Trial for the murder of Rupert Berney Appasamy |25 May 2022
State witness testifies before the court
- Defence highlights several discrepancies in evidence
Under extra security yesterday, the court listened to evidence from a state witness in the ongoing trial for the murder of Rupert Berney Appasamy whose completely decomposed body was found shallowly buried at Bougainville, Takamaka on September 23, 2021.
However, the defence managed to identify several discrepancies in the evidences provided, precisely in the police statements provided by the witness, pointing out several inconsistencies.
The witness in question was a former accused in the case who was granted conditional offer by the Attorney General under Section 61 (A) of the Criminal Procedure Code in March this year.
The offer is based on the belief of the Attorney General that the witness is directly, or indirectly concerned, or involved in or privy to the commission of the offences of Murder and/ or Aiding and Abetting in the offence of Murder (hereinafter the “offences”), that happened on, or around September 11, 2021, and that the witness with the intention to assist the Republic in prosecuting the offences, want to make a true and honest disclosure of facts known to him in relation to the commission of the said offences.
The two accused in the case, which is being presided over by Justice Mohan Niranjit Burhan, are Sindu Parekh and Ken Jean-Charles who are sharing three counts, including precisely murder, counselling or procuring another to commit the offence of murder, and also conspiring with another to commit the offence of murder.
As part of the conditions of acceptance, the witness has had the charge previously levelled against him withdrawn, under section 65 (a) of the Criminal Procedure Code, while he will not be charged with, or tried for any offence in any case relating to and arising out of the facts involved in the police docket.
The witness should however make full and true disclosure of the whole of the circumstances and give true and honest statements that are within his knowledge and outlining all his activities relating to and in connection with any offence arising out of the facts involved, and also related activities of the above-mentioned person in the commission of the offence.
Lawyers Tony Juliette and Olivier Chang-Leng are defending Parekh and Jean-Charles respectively, while Corrine Rose and Georges Thachet are the prosecution lawyers.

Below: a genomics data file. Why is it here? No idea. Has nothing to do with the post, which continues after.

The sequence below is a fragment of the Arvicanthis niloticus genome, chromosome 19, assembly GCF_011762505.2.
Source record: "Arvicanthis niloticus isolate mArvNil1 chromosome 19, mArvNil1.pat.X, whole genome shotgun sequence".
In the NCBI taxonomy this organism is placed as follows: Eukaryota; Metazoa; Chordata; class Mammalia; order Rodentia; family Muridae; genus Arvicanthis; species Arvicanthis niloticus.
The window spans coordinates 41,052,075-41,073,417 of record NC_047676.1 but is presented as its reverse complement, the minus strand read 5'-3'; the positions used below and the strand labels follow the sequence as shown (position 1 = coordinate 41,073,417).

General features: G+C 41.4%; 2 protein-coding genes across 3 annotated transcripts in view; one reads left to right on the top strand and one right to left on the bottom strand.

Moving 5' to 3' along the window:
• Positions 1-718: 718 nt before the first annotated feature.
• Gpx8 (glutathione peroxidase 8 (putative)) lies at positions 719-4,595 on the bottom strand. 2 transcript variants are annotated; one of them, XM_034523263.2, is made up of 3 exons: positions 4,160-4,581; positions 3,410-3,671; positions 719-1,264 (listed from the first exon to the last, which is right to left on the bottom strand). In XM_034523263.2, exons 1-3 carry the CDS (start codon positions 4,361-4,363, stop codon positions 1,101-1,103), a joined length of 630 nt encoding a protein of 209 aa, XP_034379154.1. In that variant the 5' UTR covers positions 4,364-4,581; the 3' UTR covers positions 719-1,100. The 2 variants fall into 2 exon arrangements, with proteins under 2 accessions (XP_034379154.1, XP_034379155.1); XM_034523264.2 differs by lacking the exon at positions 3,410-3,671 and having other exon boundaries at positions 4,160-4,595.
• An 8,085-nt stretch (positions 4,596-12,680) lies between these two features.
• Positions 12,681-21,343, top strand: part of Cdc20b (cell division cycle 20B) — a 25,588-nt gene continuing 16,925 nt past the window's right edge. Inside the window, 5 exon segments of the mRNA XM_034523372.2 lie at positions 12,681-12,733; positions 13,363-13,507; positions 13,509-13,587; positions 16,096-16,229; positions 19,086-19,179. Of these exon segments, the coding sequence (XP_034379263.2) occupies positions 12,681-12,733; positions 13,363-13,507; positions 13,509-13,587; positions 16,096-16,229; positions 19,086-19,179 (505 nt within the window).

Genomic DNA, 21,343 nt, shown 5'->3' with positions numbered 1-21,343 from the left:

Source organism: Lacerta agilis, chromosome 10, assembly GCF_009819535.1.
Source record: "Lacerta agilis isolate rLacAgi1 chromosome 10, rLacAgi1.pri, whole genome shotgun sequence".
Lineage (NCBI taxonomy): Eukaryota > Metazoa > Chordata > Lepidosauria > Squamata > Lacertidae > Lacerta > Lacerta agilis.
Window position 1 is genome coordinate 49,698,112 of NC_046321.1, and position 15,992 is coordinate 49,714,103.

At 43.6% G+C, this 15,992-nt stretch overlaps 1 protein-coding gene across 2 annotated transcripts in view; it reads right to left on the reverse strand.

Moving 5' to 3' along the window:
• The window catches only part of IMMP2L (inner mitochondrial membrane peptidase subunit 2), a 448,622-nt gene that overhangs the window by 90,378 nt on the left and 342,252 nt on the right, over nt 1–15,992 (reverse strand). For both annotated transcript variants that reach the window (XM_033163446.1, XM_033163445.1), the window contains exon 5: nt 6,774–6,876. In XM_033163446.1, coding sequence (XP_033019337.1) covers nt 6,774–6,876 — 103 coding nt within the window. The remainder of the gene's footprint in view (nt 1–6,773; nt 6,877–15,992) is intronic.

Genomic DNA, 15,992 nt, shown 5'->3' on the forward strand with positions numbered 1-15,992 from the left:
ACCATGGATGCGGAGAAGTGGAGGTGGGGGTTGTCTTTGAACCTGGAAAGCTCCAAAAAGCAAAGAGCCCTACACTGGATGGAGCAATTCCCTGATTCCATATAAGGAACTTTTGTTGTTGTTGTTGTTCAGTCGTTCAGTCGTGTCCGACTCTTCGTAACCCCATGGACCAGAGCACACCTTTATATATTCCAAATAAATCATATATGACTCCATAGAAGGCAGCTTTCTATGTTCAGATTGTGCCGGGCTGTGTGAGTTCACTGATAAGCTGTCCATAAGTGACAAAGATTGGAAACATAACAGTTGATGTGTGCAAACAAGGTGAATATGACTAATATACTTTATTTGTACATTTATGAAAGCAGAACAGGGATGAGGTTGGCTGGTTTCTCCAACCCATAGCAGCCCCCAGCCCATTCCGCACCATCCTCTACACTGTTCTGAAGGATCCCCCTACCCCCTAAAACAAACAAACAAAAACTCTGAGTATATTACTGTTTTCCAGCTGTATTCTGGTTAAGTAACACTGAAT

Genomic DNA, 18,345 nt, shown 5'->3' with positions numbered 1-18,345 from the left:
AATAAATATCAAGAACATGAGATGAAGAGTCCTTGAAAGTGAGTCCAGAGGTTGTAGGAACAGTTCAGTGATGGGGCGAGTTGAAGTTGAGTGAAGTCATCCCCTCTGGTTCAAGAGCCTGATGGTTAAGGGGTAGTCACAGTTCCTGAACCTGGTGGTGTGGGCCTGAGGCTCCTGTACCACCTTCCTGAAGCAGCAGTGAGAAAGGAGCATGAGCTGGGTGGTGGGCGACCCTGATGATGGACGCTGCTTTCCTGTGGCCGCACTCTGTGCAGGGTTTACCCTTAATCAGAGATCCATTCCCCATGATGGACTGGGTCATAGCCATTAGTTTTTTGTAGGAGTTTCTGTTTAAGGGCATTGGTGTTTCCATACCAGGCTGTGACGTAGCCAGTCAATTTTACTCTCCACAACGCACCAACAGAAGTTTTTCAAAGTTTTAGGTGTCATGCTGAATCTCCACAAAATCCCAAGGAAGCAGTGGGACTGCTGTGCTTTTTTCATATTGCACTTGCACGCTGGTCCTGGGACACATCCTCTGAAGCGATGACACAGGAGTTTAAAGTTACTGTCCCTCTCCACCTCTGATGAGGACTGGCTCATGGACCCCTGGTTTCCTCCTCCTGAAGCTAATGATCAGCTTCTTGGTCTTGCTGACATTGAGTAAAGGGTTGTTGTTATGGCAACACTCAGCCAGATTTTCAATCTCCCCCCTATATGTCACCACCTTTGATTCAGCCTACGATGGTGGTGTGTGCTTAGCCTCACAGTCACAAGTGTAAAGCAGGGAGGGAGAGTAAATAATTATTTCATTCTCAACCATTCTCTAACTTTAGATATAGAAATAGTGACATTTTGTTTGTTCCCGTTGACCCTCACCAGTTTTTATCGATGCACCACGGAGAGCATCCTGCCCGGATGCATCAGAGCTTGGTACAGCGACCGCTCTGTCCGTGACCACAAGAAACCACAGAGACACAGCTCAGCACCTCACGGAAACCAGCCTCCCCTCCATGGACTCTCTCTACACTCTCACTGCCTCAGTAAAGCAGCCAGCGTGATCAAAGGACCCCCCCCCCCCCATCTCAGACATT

To begin his testimony, the 45-year-old witness confirmed that he witnessed everything that happened on the day Appasamy was murdered.
He said he knew Jean-Charles during his army days, but they were not friends, until June last year when he was approached by his companion who told him that someone was at Anse Aux Pins recruiting people to do odd jobs, including construction and land clearing work .
He said he approached Jean-Charles who offered him a job for a daily amount of R500, where he worked on various sites including Au Cap, La Louise, Quincy Village, Anse Royale and Pointe Larue.
He said in August 2021, Jean-Charles asked him if he knew a certain Berney Appasamy, to which he replied yes.
The witness told the court that he made the acquaintance of Appasamy while in prison, serving a sentence for drug possession.
He told the court that Jean-Charles informed him that Appasamy was harassing one of his sisters who worked on Eden Island.
It was in September that Jean-Charles asked him to look for Appasamy since he needed him for a job as he was a good worker.
He said on September 10, 2021 Jean-Charles took him to Roche Caïman in a white pick-up truck to look for Appasamy.
The witness told the court that on that particular day, he did not see Appasamy, but saw another witness in the case to which he enquired about the residence of the victim, and the person guided him.
Once at the residence, he said he was received by the victim’s mother who told him that her son was not at home.
He said he then left and proceeded to Anse Royale with Jean-Charles in the white pick-up truck to work on a site contracted to the latter for fencing work.
The same day at around 5pm, the witness went back to Roche Caïman, and once again saw the mother in the company of her younger son who informed him that her son was not at home.